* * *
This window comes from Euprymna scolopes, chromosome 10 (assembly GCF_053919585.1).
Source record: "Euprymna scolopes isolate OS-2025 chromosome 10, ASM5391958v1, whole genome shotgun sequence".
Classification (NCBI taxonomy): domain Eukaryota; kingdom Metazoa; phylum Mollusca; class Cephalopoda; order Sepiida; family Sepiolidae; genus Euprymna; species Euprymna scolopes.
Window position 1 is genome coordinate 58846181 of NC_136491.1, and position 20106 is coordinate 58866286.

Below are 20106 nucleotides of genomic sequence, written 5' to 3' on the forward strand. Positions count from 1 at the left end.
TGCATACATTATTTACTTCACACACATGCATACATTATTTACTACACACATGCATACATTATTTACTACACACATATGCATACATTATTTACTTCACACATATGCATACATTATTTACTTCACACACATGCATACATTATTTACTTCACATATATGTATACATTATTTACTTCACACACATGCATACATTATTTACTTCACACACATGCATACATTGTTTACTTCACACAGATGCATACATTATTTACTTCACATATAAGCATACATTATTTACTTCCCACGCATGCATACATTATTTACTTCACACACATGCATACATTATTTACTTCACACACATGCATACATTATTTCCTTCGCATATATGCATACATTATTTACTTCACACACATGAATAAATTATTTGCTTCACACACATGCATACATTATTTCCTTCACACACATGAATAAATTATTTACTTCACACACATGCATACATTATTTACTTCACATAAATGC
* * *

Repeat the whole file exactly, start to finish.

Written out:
This window comes from Euprymna scolopes, chromosome 10 (assembly GCF_053919585.1).
Source record: "Euprymna scolopes isolate OS-2025 chromosome 10, ASM5391958v1, whole genome shotgun sequence".
Classification (NCBI taxonomy): domain Eukaryota; kingdom Metazoa; phylum Mollusca; class Cephalopoda; order Sepiida; family Sepiolidae; genus Euprymna; species Euprymna scolopes.
Window position 1 is genome coordinate 58846181 of NC_136491.1, and position 20106 is coordinate 58866286.

Below are 20106 nucleotides of genomic sequence, written 5' to 3' on the forward strand. Positions count from 1 at the left end.
TGCATACATTATTTACTTCACACACATGCATACATTATTTACTACACACATGCATACATTATTTACTACACACATATGCATACATTATTTACTTCACACATATGCATACATTATTTACTTCACACACATGCATACATTATTTACTTCACATATATGTATACATTATTTACTTCACACACATGCATACATTATTTACTTCACACACATGCATACATTGTTTACTTCACACAGATGCATACATTATTTACTTCACATATAAGCATACATTATTTACTTCCCACGCATGCATACATTATTTACTTCACACACATGCATACATTATTTACTTCACACACATGCATACATTATTTCCTTCGCATATATGCATACATTATTTACTTCACACACATGAATAAATTATTTGCTTCACACACATGCATACATTATTTCCTTCACACACATGAATAAATTATTTACTTCACACACATGCATACATTATTTACTTCACATAAATGC